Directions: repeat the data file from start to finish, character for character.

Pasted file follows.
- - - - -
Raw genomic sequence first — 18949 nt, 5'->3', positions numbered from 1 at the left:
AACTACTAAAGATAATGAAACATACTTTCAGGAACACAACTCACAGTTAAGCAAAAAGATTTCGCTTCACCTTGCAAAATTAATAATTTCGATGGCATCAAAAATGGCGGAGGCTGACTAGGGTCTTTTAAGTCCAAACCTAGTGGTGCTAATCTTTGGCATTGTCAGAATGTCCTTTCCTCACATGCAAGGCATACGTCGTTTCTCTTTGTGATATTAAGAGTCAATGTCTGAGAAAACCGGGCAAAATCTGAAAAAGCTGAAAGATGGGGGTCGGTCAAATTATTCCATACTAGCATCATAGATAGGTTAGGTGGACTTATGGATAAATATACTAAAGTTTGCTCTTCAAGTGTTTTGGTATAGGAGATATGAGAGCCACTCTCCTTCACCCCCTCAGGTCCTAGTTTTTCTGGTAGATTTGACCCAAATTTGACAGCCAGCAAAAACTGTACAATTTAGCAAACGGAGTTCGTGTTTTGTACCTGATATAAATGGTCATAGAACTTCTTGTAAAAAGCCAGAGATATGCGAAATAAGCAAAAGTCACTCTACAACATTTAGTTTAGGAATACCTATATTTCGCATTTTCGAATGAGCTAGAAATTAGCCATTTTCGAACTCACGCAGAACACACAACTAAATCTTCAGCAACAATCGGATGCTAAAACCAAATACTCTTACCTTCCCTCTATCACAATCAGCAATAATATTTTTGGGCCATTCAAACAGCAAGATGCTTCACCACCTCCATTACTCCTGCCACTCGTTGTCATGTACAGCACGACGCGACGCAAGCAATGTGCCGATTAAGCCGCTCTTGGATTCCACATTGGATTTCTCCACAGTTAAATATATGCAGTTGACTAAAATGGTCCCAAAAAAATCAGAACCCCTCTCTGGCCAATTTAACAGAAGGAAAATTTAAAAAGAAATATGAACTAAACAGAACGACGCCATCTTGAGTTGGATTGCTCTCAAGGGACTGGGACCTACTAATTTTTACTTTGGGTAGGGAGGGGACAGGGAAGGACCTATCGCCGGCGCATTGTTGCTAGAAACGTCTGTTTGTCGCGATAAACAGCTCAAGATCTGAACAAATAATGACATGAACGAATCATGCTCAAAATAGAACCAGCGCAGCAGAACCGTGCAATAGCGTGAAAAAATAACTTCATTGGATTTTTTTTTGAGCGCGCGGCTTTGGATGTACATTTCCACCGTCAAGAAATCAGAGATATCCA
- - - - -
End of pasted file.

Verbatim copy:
Raw genomic sequence first — 18949 nt, 5'->3', positions numbered from 1 at the left:
AACTACTAAAGATAATGAAACATACTTTCAGGAACACAACTCACAGTTAAGCAAAAAGATTTCGCTTCACCTTGCAAAATTAATAATTTCGATGGCATCAAAAATGGCGGAGGCTGACTAGGGTCTTTTAAGTCCAAACCTAGTGGTGCTAATCTTTGGCATTGTCAGAATGTCCTTTCCTCACATGCAAGGCATACGTCGTTTCTCTTTGTGATATTAAGAGTCAATGTCTGAGAAAACCGGGCAAAATCTGAAAAAGCTGAAAGATGGGGGTCGGTCAAATTATTCCATACTAGCATCATAGATAGGTTAGGTGGACTTATGGATAAATATACTAAAGTTTGCTCTTCAAGTGTTTTGGTATAGGAGATATGAGAGCCACTCTCCTTCACCCCCTCAGGTCCTAGTTTTTCTGGTAGATTTGACCCAAATTTGACAGCCAGCAAAAACTGTACAATTTAGCAAACGGAGTTCGTGTTTTGTACCTGATATAAATGGTCATAGAACTTCTTGTAAAAAGCCAGAGATATGCGAAATAAGCAAAAGTCACTCTACAACATTTAGTTTAGGAATACCTATATTTCGCATTTTCGAATGAGCTAGAAATTAGCCATTTTCGAACTCACGCAGAACACACAACTAAATCTTCAGCAACAATCGGATGCTAAAACCAAATACTCTTACCTTCCCTCTATCACAATCAGCAATAATATTTTTGGGCCATTCAAACAGCAAGATGCTTCACCACCTCCATTACTCCTGCCACTCGTTGTCATGTACAGCACGACGCGACGCAAGCAATGTGCCGATTAAGCCGCTCTTGGATTCCACATTGGATTTCTCCACAGTTAAATATATGCAGTTGACTAAAATGGTCCCAAAAAAATCAGAACCCCTCTCTGGCCAATTTAACAGAAGGAAAATTTAAAAAGAAATATGAACTAAACAGAACGACGCCATCTTGAGTTGGATTGCTCTCAAGGGACTGGGACCTACTAATTTTTACTTTGGGTAGGGAGGGGACAGGGAAGGACCTATCGCCGGCGCATTGTTGCTAGAAACGTCTGTTTGTCGCGATAAACAGCTCAAGATCTGAACAAATAATGACATGAACGAATCATGCTCAAAATAGAACCAGCGCAGCAGAACCGTGCAATAGCGTGAAAAAATAACTTCATTGGATTTTTTTTTGAGCGCGCGGCTTTGGATGTACATTTCCACCGTCAAGAAATCAGAGATATCCA